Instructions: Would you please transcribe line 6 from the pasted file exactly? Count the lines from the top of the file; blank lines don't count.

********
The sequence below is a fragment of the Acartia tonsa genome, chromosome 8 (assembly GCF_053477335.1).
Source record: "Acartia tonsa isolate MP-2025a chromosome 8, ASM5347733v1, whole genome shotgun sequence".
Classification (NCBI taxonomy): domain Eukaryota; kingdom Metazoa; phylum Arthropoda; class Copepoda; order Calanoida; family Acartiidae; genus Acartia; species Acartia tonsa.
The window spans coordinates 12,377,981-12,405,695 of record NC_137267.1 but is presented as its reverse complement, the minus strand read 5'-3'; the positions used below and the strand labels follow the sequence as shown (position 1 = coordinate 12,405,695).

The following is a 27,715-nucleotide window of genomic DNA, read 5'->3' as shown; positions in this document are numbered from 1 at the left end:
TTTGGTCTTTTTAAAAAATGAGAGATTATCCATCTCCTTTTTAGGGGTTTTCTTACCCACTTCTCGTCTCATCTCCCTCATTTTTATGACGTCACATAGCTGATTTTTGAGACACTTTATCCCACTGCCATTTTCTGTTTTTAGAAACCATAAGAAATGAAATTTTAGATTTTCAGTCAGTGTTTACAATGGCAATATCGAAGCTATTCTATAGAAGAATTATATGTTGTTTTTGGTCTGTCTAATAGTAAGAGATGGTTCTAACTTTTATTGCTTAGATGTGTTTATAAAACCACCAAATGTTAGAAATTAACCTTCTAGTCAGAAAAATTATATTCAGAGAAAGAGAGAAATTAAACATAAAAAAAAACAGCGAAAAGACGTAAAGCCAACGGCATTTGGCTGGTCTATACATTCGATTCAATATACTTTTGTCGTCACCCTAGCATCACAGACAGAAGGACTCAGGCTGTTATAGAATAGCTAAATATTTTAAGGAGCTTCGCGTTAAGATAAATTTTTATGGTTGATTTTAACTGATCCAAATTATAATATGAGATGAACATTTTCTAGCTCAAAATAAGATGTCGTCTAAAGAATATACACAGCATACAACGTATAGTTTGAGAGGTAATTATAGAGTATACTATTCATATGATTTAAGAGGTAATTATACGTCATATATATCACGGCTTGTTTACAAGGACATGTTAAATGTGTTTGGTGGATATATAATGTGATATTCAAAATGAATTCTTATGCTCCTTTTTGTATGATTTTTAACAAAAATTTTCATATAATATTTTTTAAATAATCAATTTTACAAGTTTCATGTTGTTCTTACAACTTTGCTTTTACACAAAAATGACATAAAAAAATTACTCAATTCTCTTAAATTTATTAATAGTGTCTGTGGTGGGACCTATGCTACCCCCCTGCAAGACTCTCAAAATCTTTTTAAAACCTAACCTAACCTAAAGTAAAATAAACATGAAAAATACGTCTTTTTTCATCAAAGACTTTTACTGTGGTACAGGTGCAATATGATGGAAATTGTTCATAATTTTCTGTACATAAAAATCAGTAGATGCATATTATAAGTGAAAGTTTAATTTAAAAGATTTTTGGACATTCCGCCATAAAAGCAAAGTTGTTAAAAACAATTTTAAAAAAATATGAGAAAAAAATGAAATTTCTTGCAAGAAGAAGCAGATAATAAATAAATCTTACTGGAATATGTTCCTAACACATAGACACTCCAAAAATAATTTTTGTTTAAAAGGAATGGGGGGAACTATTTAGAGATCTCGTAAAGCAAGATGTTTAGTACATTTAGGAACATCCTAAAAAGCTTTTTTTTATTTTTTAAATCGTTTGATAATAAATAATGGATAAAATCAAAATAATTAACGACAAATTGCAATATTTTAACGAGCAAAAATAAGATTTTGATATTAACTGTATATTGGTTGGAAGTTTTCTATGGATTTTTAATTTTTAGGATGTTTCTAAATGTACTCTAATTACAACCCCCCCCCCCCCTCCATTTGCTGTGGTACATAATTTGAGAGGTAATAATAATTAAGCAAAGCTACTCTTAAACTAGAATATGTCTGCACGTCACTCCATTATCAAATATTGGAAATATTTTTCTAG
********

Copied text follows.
TTTGGTCTTTTTAAAAAATGAGAGATTATCCATCTCCTTTTTAGGGGTTTTCTTACCCACTTCTCGTCTCATCTCCCTCATTTTTATGACGTCACATAGCTGATTTTTGAGACACTTTATCCCACTGCCATTTTCTGTTTTTAGAAACCATAAGAAATGAAATTTTAGATTTTCAGTCAGTGTTTACAATGGCAATATCGAAGCTATTCTATAGAAGAATTATATGTTGTTTTTGGTCTGTCTAATAGTAAGAGATGGTTCTAACTTTTATTGCTTAGATGTGTTTATAAAACCACCAAATGTTAGAAATTAACCTTCTAGTCAGAAAAATTATATTCAGAGAAAGAGAGAAATTAAACATAAAAAAAAACAGCGAAAAGACGTAAAGCCAACGGCATTTGGCTGGTCTATACATTCGATTCAATATACTTTTGTCGTCACCCTAGCATCACAGACAGAAGGACTCAGGCTGTTATAGAATAGCTAAATATTTTAAGGAGCTTCGCGTTAAGATAAATTTTTATGGTTGATTTTAACTGATCCAAATTATAATATGAGATGAACATTTTCTAGCTCAAAATAAGATGTCGTCTAAAGAATATACACAGCATACAACGTATAGTTTGAGAGGTAATTATAGAGTATACTATTCATATGATTTAAGAGGTAATTATACGTCATATATATCACGGCTTGTTTACAAGGACATGTTAAATGTGTTTGGTGGATATATAATGTGATATTCAAAATGAATTCTTATGCTCCTTTTTGTATGATTTTTAACAAAAATTTTCATATAATATTTTTTAAATAATCAATTTTACAAGTTTCATGTTGTTCTTACAACTTTGCTTTTACACAAAAATGACATAAAAAAATTACTCAATTCTCTTAAATTTATTAATAGTGTCTGTGGTGGGACCTATGCTACCCCCCTGCAAGACTCTCAAAATCTTTTTAAAACCTAACCTAACCTAAAGTAAAATAAACATGAAAAATACGTCTTTTTTCATCAAAGACTTTTACTGTGGTACAGGTGCAATATGATGGAAATTGTTCATAATTTTCTGTACATAAAAATCAGTAGATGCATATTATAAGTGAAAGTTTAATTTAAAAGATTTTTGGACATTCCGCCATAAAAGCAAAGTTGTTAAAAACAATTTTAAAAAAATATGAGAAAAAAATGAAATTTCTTGCAAGAAGAAGCAGATAATAAATAAATCTTACTGGAATATGTTCCTAACACATAGACACTCCAAAAATAATTTTTGTTTAAAAGGAATGGGGGGAACTATTTAGAGATCTCGTAAAGCAAGATGTTTAGTACATTTAGGAACATCCTAAAAAGCTTTTTTTTATTTTTTAAATCGTTTGATAATAAATAATGGATAAAATCAAAATAATTAACGACAAATTGCAATATTTTAACGAGCAAAAATAAGATTTTGATATTAACTGTATATTGGTTGGAAGTTTTCTATGGATTTTTAATTTTTAGGATGTTTCTAAATGTACTCTAATTACAACCCCCCCCCCCCCTCCATTTGCTGTGGTACATAATTTGAGAGGTAATAATAATTAAGCAAAGCTACTCTTAAACTAGAATATGTCTGCACGTCACTCCATTATCAAATATTGGAAATATTTTTCTAG